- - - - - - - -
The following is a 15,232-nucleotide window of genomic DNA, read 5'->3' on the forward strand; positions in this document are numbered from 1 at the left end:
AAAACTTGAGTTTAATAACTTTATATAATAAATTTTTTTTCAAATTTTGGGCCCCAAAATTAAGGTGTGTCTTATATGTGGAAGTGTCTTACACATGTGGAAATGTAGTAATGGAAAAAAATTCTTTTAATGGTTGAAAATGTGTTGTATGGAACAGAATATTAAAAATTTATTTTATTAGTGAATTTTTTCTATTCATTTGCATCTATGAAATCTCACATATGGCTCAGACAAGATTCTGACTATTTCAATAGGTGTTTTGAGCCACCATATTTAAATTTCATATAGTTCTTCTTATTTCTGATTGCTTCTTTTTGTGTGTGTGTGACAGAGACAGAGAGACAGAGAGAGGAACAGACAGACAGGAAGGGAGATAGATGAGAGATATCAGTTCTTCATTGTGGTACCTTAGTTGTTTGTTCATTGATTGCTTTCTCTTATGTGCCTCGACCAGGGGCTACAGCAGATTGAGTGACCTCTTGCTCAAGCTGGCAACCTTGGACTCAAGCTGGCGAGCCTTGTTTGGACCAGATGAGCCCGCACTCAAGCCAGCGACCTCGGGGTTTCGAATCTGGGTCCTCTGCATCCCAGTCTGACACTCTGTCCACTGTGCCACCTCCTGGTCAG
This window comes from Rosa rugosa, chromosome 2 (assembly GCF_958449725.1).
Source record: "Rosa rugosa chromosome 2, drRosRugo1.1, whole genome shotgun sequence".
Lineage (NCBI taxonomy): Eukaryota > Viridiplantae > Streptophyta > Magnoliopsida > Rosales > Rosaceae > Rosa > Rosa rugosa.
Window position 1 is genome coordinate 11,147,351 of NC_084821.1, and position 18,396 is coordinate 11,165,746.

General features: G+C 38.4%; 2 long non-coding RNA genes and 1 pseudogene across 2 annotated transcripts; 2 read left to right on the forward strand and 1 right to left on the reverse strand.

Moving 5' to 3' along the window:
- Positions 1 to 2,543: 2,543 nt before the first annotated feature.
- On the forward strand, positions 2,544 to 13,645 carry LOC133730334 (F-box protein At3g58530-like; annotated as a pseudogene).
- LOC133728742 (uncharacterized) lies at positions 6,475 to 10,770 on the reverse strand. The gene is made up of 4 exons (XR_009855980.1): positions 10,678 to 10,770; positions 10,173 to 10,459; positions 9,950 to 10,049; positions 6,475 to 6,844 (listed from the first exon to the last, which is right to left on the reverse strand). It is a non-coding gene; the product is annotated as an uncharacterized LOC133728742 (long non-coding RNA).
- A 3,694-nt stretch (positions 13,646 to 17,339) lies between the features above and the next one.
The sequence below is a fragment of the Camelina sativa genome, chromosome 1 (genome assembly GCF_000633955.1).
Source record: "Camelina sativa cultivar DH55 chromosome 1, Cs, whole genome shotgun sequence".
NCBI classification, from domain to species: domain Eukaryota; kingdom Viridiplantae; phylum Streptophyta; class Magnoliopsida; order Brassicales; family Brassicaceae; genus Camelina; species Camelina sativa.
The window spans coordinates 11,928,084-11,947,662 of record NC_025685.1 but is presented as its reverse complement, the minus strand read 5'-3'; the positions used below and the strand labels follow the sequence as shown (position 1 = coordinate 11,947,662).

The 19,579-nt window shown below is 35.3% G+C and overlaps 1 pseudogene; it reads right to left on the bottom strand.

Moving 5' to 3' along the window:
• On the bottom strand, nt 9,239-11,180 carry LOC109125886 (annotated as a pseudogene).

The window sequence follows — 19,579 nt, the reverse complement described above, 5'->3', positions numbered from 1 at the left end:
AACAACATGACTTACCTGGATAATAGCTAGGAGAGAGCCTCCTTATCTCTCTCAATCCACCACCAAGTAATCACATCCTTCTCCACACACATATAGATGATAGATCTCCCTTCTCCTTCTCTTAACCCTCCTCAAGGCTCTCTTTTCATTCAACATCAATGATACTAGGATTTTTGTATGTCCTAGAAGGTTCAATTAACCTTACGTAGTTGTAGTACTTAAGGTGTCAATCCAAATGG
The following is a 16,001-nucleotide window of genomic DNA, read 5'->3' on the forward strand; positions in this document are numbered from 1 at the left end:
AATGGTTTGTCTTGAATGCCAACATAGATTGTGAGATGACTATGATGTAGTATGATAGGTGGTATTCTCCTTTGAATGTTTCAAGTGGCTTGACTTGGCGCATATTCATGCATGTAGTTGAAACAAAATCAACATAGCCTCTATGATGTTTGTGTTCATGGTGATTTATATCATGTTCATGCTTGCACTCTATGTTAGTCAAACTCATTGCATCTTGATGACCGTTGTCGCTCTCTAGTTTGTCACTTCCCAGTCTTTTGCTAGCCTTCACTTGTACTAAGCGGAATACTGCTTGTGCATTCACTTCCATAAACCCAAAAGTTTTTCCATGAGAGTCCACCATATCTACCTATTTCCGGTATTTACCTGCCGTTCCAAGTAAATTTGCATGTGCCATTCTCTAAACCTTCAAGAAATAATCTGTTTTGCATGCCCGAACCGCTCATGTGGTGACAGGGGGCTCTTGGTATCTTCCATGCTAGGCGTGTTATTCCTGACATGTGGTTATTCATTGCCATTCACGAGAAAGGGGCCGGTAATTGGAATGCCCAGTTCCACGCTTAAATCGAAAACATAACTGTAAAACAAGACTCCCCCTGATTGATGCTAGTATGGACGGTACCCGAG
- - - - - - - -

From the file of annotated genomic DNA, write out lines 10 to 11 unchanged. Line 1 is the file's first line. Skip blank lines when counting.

- On the forward strand, positions 2,544 to 13,645 carry LOC133730334 (F-box protein At3g58530-like; annotated as a pseudogene).
- LOC133728742 (uncharacterized) lies at positions 6,475 to 10,770 on the reverse strand. The gene is made up of 4 exons (XR_009855980.1): positions 10,678 to 10,770; positions 10,173 to 10,459; positions 9,950 to 10,049; positions 6,475 to 6,844 (listed from the first exon to the last, which is right to left on the reverse strand). It is a non-coding gene; the product is annotated as an uncharacterized LOC133728742 (long non-coding RNA).